Gastronomic tour of Asia: the most unusual dishes that not everyone dares to try
Fried insects and spicy sweets are not all the wonders of traditional Asian cuisine. This region can surprise the most avid gourmets with dishes that are not available anywhere else. And even speciality restaurants do not always dare to add them to their menus.
- Snake wine (Vietnam)
This alcoholic drink scares not so much with its unusual taste as with its terrifying appearance. It is made by immersing a snake (usually a cobra) in vodka or rice wine. It is believed that alcohol neutralises the venom. This tincture also strengthens the immune system and can cure many diseases, but this is not certain.
- Shiokara (Japan)
This dish is available in many Japanese restaurants and cafes. What's more, it's even served as fast food and is quite inexpensive. It is finely chopped seafood seasoned with a sauce made from its own insides. The delicacy looks like a brown mixture and tastes like anchovies.
- Shirako (Japan)
A very unusual dish even for the Japanese themselves. It is very expensive, so it is not available to all residents of the country and tourists. These are marinated seed glands of different types of fish that are deep-fried. Usually, cod and sea devil are chosen for this delicacy.
- Sannakchi (Korea)
Dishes made from sliced raw fish or meat are typical of many cuisines around the world. But not all of them can kill. Sannakchi is an octopus that is cut while still alive, sprinkled with sesame seeds and eaten as a snack. Its tentacles can catch on the oesophagus and cause death by suffocation.
- <b>Rat thighs (Thailand)</b>
A popular dish made from rat meat is sold in different parts of the tourist country as fast food. Traders claim that rats are caught from rice fields for this amazing delicacy. The "city dwellers" are allegedly not touched because they can carry many different diseases. There are even entire settlements that catch rodents for sale almost around the clock, drown them and sell them for many times more than pork or poultry.
- Bat soup (China)
In the Chinese city of Wuhan, the very place where the coronavirus epidemic began, bat dishes are the norm. There's even a whole market specialising in bat meat and bat dishes. So the locals don't consider soup made from these mammals a delicacy, which is not the case with tourists.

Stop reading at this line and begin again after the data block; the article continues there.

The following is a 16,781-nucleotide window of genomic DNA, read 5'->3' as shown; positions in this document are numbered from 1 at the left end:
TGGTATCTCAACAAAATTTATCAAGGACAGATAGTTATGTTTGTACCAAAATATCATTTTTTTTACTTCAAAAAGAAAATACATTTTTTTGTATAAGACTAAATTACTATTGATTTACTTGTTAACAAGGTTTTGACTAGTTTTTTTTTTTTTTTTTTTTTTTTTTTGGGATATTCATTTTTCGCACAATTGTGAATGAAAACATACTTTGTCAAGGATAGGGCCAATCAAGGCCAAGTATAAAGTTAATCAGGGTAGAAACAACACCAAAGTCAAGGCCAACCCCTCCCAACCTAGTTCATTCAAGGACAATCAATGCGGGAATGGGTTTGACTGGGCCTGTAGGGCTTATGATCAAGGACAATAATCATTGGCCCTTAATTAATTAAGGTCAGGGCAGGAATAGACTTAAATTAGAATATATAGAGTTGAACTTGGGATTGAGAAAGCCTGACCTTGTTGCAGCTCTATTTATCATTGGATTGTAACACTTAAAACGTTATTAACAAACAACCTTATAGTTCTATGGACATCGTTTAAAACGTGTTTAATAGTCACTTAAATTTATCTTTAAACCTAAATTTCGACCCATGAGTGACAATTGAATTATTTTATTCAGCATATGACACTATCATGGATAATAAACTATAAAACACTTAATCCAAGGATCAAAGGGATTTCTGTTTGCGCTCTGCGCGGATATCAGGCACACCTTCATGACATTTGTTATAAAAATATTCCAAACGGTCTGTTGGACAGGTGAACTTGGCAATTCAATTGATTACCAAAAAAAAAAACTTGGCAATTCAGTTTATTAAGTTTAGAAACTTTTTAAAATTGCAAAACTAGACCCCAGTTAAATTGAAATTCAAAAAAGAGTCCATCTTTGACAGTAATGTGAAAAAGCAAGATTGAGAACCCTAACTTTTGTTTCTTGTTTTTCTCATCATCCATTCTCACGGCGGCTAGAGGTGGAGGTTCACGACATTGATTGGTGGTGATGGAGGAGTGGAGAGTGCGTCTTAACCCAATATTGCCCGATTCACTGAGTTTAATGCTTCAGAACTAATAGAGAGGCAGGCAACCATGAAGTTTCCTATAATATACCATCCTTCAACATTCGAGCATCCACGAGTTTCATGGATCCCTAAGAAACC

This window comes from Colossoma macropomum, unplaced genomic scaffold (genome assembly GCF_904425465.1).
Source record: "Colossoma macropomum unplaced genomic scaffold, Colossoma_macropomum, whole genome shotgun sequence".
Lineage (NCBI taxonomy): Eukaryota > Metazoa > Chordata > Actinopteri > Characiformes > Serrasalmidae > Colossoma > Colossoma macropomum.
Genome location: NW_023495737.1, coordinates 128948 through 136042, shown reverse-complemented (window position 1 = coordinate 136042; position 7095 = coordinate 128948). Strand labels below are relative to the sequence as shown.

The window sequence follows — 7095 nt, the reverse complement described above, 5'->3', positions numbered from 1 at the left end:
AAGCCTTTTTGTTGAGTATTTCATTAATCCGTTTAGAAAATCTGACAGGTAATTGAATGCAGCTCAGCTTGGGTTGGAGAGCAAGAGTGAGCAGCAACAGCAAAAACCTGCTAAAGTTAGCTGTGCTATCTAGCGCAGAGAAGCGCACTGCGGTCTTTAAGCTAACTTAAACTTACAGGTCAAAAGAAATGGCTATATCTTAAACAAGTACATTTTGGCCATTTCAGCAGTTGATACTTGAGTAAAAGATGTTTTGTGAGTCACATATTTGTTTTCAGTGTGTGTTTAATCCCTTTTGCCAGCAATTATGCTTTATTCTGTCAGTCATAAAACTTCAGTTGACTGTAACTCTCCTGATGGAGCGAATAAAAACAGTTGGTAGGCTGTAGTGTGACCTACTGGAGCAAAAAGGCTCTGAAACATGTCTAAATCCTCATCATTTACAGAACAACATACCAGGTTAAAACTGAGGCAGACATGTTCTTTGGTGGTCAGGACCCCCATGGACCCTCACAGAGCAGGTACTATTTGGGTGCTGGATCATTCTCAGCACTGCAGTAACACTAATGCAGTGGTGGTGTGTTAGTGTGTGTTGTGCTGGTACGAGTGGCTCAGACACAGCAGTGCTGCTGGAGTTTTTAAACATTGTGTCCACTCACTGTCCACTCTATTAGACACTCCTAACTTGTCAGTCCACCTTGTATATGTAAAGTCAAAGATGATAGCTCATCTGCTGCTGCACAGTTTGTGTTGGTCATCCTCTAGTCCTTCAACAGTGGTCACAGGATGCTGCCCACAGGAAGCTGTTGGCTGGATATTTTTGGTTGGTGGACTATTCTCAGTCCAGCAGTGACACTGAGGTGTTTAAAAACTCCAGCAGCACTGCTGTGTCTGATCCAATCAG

It is worth noting that bats carry various diseases that can be fatal to humans. Nevertheless, they are eaten in many countries.
- <b>Bloody tofu (China)</b>
This dish has nothing to do with delicious cheese. It is the blood of a pig or duck cooked over low heat with spices. It looks like a very rich jelly. The delicacy is cut into pieces and added to soups and baked vegetables.
- Bloody clams (Southeast Asia)
This is a very dangerous dish, banned in almost all Asian countries. It is noteworthy that after eating this delicacy, you can get diphtheria and hepatitis. But this doesn't stop local restaurants from cashing in on tourists. In such establishments, the mollusks are served alive, having been treated with boiling water.
At the same time, this delicacy is common in Italy. However, in this country, shellfish go through several stages of cleaning and disinfection before cooking to ensure that they do not pose any threat to people.
- Shiro Uo (Japan)
Another dish of the so-called "dance" cuisine. To prepare it, very small translucent fish (usually gobies) are selected, sprinkled with various spices and served alive for a lot of money.
There is even a restaurant on the island of Fukuoka whose main dish is Shiro Uo. Thousands of tourists come here to watch the chef prepare this delicacy and then taste it. In fact, not all foreigners dare to try live fish because it is a rather specific dish.
Earlier, OBOZREVATEL wrote about the restaurants to avoid abroad.
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